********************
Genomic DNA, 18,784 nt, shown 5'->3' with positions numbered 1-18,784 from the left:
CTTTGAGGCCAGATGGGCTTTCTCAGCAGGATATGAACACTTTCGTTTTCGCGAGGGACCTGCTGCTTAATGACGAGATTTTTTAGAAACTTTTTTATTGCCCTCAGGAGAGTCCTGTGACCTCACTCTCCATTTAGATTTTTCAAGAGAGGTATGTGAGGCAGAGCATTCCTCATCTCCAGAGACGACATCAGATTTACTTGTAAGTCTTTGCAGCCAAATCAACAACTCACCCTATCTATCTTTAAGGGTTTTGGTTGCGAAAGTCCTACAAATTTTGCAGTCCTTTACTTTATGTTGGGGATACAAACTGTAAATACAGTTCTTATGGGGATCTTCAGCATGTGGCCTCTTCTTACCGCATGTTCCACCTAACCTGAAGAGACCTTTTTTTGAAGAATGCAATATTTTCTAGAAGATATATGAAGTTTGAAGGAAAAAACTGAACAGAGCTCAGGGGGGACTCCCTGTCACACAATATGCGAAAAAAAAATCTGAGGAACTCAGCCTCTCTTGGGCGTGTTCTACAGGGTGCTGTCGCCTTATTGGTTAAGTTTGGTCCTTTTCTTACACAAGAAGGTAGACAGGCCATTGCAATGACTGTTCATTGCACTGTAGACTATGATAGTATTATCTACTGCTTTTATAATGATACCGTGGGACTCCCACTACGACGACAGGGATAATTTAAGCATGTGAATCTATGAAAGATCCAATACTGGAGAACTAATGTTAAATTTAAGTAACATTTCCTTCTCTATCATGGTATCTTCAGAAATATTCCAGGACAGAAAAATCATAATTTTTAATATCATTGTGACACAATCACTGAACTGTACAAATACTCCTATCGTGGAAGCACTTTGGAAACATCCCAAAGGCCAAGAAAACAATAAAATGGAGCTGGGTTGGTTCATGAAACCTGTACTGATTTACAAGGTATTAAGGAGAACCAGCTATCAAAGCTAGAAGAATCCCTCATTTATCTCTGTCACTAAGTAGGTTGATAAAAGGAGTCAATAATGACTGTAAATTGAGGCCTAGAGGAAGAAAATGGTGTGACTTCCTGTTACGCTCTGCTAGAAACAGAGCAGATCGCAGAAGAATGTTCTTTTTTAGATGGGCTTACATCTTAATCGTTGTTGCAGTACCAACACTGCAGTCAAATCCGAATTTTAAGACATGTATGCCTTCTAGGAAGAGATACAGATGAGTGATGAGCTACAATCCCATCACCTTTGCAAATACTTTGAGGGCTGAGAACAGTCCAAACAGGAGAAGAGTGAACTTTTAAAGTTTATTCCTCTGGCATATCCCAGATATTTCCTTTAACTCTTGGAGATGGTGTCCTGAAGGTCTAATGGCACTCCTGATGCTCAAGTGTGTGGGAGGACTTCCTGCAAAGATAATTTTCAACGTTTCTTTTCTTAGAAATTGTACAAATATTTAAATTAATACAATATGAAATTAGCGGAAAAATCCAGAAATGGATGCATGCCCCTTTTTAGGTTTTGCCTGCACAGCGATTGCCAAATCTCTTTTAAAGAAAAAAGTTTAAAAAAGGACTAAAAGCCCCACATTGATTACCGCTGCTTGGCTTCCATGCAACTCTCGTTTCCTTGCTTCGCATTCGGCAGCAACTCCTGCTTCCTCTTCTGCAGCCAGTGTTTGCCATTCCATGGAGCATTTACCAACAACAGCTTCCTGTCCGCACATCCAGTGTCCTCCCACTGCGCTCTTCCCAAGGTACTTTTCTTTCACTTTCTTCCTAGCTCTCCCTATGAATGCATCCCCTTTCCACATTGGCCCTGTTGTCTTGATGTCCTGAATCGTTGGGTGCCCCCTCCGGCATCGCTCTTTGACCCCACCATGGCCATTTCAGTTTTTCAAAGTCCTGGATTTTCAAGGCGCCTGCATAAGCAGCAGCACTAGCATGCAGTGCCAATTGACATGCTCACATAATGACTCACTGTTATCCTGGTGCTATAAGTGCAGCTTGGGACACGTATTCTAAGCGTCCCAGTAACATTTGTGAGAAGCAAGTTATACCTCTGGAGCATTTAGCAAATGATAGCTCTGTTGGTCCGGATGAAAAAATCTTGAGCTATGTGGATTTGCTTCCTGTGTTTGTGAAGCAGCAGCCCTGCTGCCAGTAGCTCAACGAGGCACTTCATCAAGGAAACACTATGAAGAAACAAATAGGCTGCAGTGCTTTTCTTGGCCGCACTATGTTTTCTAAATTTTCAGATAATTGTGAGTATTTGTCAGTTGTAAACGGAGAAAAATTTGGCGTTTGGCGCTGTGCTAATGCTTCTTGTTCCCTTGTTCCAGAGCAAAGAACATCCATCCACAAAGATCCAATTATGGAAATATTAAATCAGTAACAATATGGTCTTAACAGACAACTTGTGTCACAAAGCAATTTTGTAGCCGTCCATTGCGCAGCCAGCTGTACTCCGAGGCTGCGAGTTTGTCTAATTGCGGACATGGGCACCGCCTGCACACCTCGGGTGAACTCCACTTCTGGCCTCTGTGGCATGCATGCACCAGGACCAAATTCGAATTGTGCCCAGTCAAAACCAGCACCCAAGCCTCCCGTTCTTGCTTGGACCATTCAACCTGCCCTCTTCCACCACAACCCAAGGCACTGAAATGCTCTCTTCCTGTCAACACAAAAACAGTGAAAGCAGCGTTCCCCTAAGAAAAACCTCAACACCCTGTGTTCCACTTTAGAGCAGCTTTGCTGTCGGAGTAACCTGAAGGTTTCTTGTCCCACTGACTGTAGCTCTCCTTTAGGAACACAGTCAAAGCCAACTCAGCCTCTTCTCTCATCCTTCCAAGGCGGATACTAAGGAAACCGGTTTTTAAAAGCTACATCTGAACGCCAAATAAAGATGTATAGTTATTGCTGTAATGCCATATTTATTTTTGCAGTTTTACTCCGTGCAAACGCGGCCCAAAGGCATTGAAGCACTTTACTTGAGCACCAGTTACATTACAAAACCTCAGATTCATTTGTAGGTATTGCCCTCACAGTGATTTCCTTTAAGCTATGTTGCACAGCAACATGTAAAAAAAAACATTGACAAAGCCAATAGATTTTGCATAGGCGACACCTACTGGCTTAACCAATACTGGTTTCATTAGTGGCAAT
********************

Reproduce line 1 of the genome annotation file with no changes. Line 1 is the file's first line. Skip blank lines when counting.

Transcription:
Genomic DNA, 18,784 nt, shown 5'->3' with positions numbered 1-18,784 from the left: